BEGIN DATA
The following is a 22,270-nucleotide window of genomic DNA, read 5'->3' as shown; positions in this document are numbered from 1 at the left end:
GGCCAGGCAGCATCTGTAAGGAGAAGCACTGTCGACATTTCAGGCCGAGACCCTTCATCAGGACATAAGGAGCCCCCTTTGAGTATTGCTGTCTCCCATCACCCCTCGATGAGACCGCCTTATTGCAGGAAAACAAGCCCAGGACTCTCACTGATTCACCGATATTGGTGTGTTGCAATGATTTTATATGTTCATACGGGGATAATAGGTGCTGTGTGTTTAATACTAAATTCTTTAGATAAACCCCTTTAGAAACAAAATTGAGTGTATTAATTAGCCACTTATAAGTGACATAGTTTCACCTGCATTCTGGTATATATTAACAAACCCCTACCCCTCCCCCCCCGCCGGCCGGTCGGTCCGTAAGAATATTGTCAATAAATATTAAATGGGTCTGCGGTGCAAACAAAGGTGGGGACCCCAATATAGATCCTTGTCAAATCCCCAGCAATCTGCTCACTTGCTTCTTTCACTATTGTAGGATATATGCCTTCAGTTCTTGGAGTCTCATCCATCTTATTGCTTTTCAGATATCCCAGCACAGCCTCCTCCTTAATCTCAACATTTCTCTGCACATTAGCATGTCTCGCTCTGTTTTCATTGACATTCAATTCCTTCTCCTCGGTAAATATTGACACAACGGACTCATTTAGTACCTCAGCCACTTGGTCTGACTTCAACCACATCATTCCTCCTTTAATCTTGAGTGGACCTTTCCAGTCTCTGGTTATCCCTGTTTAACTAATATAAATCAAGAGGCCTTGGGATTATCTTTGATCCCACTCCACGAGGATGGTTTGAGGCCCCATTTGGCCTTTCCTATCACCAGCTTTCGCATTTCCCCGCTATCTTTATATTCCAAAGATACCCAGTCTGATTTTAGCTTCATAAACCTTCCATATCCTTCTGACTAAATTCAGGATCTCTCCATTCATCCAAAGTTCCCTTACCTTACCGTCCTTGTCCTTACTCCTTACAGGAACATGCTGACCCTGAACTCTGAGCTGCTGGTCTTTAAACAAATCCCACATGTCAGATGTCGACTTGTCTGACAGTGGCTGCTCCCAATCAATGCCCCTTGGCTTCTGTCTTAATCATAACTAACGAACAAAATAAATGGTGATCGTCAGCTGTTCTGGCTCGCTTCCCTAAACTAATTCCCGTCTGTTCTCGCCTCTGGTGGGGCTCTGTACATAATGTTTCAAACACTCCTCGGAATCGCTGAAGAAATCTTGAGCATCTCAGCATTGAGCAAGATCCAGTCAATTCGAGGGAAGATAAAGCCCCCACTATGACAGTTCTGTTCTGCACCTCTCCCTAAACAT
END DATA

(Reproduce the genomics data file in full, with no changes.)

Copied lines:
The following is a 22,270-nucleotide window of genomic DNA, read 5'->3' as shown; positions in this document are numbered from 1 at the left end:
GGCCAGGCAGCATCTGTAAGGAGAAGCACTGTCGACATTTCAGGCCGAGACCCTTCATCAGGACATAAGGAGCCCCCTTTGAGTATTGCTGTCTCCCATCACCCCTCGATGAGACCGCCTTATTGCAGGAAAACAAGCCCAGGACTCTCACTGATTCACCGATATTGGTGTGTTGCAATGATTTTATATGTTCATACGGGGATAATAGGTGCTGTGTGTTTAATACTAAATTCTTTAGATAAACCCCTTTAGAAACAAAATTGAGTGTATTAATTAGCCACTTATAAGTGACATAGTTTCACCTGCATTCTGGTATATATTAACAAACCCCTACCCCTCCCCCCCCGCCGGCCGGTCGGTCCGTAAGAATATTGTCAATAAATATTAAATGGGTCTGCGGTGCAAACAAAGGTGGGGACCCCAATATAGATCCTTGTCAAATCCCCAGCAATCTGCTCACTTGCTTCTTTCACTATTGTAGGATATATGCCTTCAGTTCTTGGAGTCTCATCCATCTTATTGCTTTTCAGATATCCCAGCACAGCCTCCTCCTTAATCTCAACATTTCTCTGCACATTAGCATGTCTCGCTCTGTTTTCATTGACATTCAATTCCTTCTCCTCGGTAAATATTGACACAACGGACTCATTTAGTACCTCAGCCACTTGGTCTGACTTCAACCACATCATTCCTCCTTTAATCTTGAGTGGACCTTTCCAGTCTCTGGTTATCCCTGTTTAACTAATATAAATCAAGAGGCCTTGGGATTATCTTTGATCCCACTCCACGAGGATGGTTTGAGGCCCCATTTGGCCTTTCCTATCACCAGCTTTCGCATTTCCCCGCTATCTTTATATTCCAAAGATACCCAGTCTGATTTTAGCTTCATAAACCTTCCATATCCTTCTGACTAAATTCAGGATCTCTCCATTCATCCAAAGTTCCCTTACCTTACCGTCCTTGTCCTTACTCCTTACAGGAACATGCTGACCCTGAACTCTGAGCTGCTGGTCTTTAAACAAATCCCACATGTCAGATGTCGACTTGTCTGACAGTGGCTGCTCCCAATCAATGCCCCTTGGCTTCTGTCTTAATCATAACTAACGAACAAAATAAATGGTGATCGTCAGCTGTTCTGGCTCGCTTCCCTAAACTAATTCCCGTCTGTTCTCGCCTCTGGTGGGGCTCTGTACATAATGTTTCAAACACTCCTCGGAATCGCTGAAGAAATCTTGAGCATCTCAGCATTGAGCAAGATCCAGTCAATTCGAGGGAAGATAAAGCCCCCACTATGACAGTTCTGTTCTGCACCTCTCCCTAAACAT